Even so, imagining oneself taking the place of the male actor doesn’t nullify porn’s homoerotic elements. First, there’s its visual language. The simple fact that men have an outie and women have an innie makes the man’s genitals easier to photograph than the woman’s. And so they’re apt to loom large, even if they’re of average size (which Ron Jeremy is not, and boy, that’s a sight I’d have rather left unseen). Close-ups of blowjobs showcase an aroused cock and … a part of a woman’s anatomy that’s visible every day, an entirely public feature: her mouth. Of course, you also see her expressions of faked ecstasy, which only serve to underscore that only one participant is definitely aroused. Even in footage of intercourse, the cameramen have to work hard to find angles that show the ladyparts as clearly as the manparts.
Then there’s the structure porn creates: a lone male viewer symbolically occupies the third position in a threesome. It’s not, however, the threesome with two women that quite a few men readily admit to fantasizing about. It’s a threesome involving two guys. Now, my life is dull enough that I’ve never experienced either of those scenarios personally, so I’m relying on second-hand knowledge, but from what I’ve read, straight men are typically less enthusiastic about a threesome involving another man – if they’re not entirely put off by it – and of those who try it, many try to avoid contact with the other man’s genitals. I know that some men do consider an MMF threesome a hot scenario, and bisexual men wouldn’t be so squeamish about other men’s genitals, but these are the exceptions that prove the rule.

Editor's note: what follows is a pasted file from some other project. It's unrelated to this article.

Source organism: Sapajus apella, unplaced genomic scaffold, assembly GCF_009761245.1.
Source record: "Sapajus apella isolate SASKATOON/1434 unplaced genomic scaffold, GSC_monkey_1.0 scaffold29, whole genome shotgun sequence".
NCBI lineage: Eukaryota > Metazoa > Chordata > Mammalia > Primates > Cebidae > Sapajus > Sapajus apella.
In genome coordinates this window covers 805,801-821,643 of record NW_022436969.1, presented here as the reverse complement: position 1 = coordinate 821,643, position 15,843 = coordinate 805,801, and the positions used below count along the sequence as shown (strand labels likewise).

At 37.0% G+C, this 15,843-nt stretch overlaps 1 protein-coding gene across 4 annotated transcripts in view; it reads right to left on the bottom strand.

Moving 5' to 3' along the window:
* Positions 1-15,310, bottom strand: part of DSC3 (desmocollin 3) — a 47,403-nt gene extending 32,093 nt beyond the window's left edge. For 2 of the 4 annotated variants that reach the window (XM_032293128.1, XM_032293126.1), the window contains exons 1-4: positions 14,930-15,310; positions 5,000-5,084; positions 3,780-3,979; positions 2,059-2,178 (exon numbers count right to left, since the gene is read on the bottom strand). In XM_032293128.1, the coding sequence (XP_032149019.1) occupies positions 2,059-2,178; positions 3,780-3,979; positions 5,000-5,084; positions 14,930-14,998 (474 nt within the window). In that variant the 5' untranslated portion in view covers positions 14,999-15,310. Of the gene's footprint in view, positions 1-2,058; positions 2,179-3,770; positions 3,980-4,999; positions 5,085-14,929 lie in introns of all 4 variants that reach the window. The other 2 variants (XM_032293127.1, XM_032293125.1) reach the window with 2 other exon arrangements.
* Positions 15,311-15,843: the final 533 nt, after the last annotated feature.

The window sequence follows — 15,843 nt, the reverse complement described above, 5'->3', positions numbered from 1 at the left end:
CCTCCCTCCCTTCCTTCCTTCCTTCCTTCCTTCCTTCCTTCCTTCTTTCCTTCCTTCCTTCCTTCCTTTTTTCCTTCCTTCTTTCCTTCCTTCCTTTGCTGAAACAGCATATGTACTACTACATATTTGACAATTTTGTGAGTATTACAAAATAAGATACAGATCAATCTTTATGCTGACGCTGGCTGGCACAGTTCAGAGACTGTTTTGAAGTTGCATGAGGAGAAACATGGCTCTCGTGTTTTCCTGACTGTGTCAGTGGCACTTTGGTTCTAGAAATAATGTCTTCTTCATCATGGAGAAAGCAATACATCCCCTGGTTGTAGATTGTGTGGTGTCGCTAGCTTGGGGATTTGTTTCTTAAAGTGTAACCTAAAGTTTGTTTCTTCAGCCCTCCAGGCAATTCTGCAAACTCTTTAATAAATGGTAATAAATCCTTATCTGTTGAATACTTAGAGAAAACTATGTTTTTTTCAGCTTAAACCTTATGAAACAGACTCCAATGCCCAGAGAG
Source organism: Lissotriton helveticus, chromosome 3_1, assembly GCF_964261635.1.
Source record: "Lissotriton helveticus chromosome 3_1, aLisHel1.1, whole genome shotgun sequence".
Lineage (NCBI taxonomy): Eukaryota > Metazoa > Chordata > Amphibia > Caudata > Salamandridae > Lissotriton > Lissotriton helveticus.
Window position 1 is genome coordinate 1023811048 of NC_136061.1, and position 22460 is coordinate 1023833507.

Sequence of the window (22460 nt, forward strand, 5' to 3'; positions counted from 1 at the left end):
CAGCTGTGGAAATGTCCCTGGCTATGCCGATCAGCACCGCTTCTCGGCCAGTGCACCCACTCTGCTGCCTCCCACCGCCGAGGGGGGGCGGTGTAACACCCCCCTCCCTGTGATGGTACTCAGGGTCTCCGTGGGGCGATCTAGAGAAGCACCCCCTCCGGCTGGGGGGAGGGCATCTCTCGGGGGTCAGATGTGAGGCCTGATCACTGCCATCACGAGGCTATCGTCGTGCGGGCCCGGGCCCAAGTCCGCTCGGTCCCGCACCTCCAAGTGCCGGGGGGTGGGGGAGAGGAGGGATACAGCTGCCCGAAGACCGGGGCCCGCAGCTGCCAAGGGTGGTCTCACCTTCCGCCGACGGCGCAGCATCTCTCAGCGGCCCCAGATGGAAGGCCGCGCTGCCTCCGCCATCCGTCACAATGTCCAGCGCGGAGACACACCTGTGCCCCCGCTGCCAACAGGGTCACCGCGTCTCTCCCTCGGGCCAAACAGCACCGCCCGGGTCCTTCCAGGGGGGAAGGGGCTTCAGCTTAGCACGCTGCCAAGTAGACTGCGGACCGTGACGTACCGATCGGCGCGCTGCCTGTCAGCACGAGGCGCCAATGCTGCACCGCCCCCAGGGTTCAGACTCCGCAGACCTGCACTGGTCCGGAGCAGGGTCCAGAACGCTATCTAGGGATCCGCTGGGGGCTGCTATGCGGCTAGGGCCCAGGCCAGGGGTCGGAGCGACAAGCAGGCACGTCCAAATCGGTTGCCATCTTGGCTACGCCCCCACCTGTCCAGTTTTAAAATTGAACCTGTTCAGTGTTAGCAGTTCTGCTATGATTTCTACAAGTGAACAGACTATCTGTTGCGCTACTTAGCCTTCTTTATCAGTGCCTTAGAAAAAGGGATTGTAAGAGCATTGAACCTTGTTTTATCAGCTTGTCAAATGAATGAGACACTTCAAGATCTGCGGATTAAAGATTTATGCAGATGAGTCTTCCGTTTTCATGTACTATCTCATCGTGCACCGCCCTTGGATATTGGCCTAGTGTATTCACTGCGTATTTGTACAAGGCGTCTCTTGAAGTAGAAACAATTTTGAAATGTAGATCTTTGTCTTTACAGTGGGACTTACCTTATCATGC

Finally, there’s the social setting in which men watch porn. Most often, they’re alone, and some watch with a female partner. Sometimes, though, they watch it together with other men. I understand this is supposed to be an exercise in male bonding, but again, what does it mean to watch material meant to arouse you while in strictly homosocial company?
Luce Irigaray’s essay, “Commodities among Themselves,” suggests one answer. She theorizes that the exchange of women as commodities – be they as wives, mothers, or prostitutes – serves to cement bonds among men, and those bonds harbor a homoerotic element that must be repressed: